Jemma Freeman & The Cosmic Something: Oh Really, What’s That Then? (Trapped Animal)
Pre-order now/ Released 18th Oct 2019
Debut album from a band who cannot be pigeonholed: Psych, pop, glam rock, indie -well, all of the above, and lead by a mercurial talent. Ged Babey adopts the role of John the Baptist.
Freeman is NOT ‘the new Bowie’. OK? There will NEVER be another Bowie, but just occasionally an artist will emerge who has the same kind of beguiling ‘otherworldly’ feel about what they do: pop music, rock’n’roll, but with a whole lot more going on underneath the surface… and Jemma Freeman IS one such artiste.
This is NOT ‘the best album of the year’.... it will probably be my personal favourite of 2019 and a few hundred people might agree… once they have lived with it for a week, fallen in love with it and absorbed every cosmic particle of its greatness.
Track 1, Side 1. The opener. The appetiser. Is. Helen Is a Reptile. (She represents my fears). If you haven’t seen it already, here is the stunning horrorshow of a video, directed by the wonderful Frank Cutter (from Anarchistwood).
I saw the Cosmic Something live at the Loud Women Fest 4 and they came onstage and launched straight into this. It was stupendous. The best piece of onstage action I’ve seen for many years.
“I’m a Drag King when I perform. He’s called Jeff from Barnet…” Jemma told me. He slides on his knees, squeezing out the solo’s, gurning in grease-paint and aviator shades. Reptile is an I Wanna Be Your Dog/Telegram Sam amalgam and just such an immediate slice of fantastic glam-punk-grunge-nouveau.
“Helen is a Reptile is focused on suicidal idealisation, sleepless nights and obsession. It’s a dumb sounding song, heavy and direct it’s the result of years of insomnia.”
So perhaps you might expect a whole album like that? Well, no. Not at all. That would be far too easy.
The second song is a keyboard (or keytar) lead song which sounds kind of like Cyndi Lauper singing a 1979 new wave electronic pop gem of the kind Mute or Some Bizarre used to release.
Freeman told Get In Her Ears, “… my mum died when I had just turned 21 and this song tries to communicate across astral planes and ages, switching aspect between mother and child, present and past feelings, making sense of none of them and trying to hold on to it all.”
Three songs in and Hard Times is different again; a drum pattern which is a jazzy take on Buzzcocks Late For The Train and guitar work which would make Johnny Marr envious.
Black Rain is the best song PJ Harvey never wrote. Some great cello and violin to compliment the guitar and an eloquent and elegant song about depression one assumes.
What’s On Your Mind? We read that phrase 100 times a day without even realising. We don’t even see it any more . It is in fainter ‘grayscale’ text in the ‘Create post’ box on Facebook. Inviting you in, to post your thoughts… What’s On Your Mind? Repeated like a mantra over shuddering tremolo’d guitar and rolling drums becomes a pop masterstroke. Siren-like yet vaguely sinister, it’s a insidious song which draws you in.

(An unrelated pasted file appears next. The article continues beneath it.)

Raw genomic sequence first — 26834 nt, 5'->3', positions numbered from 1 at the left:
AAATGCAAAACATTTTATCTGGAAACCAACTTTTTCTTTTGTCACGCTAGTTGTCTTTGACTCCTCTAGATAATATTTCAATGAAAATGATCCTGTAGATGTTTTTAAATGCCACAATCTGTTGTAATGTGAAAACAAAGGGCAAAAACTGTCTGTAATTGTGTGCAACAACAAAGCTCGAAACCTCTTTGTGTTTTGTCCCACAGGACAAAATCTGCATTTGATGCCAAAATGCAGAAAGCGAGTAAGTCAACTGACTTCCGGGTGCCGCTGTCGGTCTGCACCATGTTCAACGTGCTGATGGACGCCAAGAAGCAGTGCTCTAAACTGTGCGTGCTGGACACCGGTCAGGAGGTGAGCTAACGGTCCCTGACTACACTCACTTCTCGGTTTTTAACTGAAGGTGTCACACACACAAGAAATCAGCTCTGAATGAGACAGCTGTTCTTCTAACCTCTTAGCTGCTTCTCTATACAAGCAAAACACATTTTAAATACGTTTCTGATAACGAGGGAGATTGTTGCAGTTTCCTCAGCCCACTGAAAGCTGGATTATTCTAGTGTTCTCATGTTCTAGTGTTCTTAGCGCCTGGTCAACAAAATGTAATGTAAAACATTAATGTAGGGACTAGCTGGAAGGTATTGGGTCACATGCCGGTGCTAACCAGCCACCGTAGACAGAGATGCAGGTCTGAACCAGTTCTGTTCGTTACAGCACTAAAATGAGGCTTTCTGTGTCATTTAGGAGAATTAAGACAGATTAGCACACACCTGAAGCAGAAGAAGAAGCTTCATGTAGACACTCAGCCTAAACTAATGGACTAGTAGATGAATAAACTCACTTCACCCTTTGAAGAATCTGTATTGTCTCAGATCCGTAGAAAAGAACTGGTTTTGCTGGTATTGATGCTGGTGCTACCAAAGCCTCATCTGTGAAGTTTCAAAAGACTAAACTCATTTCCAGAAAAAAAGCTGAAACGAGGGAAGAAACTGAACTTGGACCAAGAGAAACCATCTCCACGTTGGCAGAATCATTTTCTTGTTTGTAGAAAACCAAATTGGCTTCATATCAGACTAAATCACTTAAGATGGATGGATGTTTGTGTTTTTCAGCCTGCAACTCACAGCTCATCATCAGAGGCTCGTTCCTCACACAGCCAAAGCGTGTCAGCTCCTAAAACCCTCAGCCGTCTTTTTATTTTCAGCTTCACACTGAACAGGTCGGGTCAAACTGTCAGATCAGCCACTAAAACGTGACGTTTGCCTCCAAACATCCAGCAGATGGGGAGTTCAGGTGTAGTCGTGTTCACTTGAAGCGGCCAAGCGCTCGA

And that is only Side One. The second side takes you deeper… One song Jemma describes as ‘having a kind of euphoric despair.’
Jemma Freeman and The Cosmic Something – started as a solo project but a band formed organically -the bassist Mark Estall is the owner of the Marketstall studio where they recorded, and drummer Hamilton Lee (who has an incredible CV) was drafted in. The two-person string section go under the name Mein Haus.
Musical reference points seem many and varied; PJ Harvey, the Doors, Arthur Lee’s Love…- The band are often described as psychedelic – but to me it seems more the Psychedelia of Cognitive Dissonance rather than deliberate derailment or lysergic exploration. And the band name?
“The cosmic something is the idea of a power bigger than ourselves, an undefined force, nature and the universe. I don’t have any specific religion or spirituality I believe strongly in the power of love and nature to heal and guide us. It’s indefinable so it’s sort of an underwhelming title for something truly awesome and lacking tangibility. We are all connected to quote Einstein “Our limited minds cannot grasp the mysterious force that sways the constellations.”
Jemma is articulate and smart, talented and driven. I asked them for some background information but the replies were so in-depth and personal, I’m publishing them separately as an interview. There were ‘years of maladaptation and trauma…. It all sounds a bit depressing but my aim is to expose these difficult parts of myself and hopefully create a place where people can feel held momentarily. Where they can give air to those challenging ideas and feel less alone.
But, “I don’t want the reasons behind the songs to dictate how any one listens to it really. There is always a slight ambiguity. They write the guitar parts first and ” themes rise to the surface, as a stream of consciousness”.
Maybe the Bowie thing is only superficial; androgyny, alienation and the intro to Hard Times seeming to be a riff on Jean Genie.… but I wouldn’t say it if I didn’t mean it. Freeman has the potential to be a Bowie like figure for the future, as they evolve and make records even better than this, and given access to a bigger budget, they will.
For now, this is an album which anyone who values mere pop music as a life-affirming art-form and a salve for the soul needs to hear. Between thought and expression lies a lifetime.
Album Launch is at SET Dalston, East London, this Thursday 3rd Oct 2019 – Facebook Event Page
All words by Ged Babey. Quotes in italics.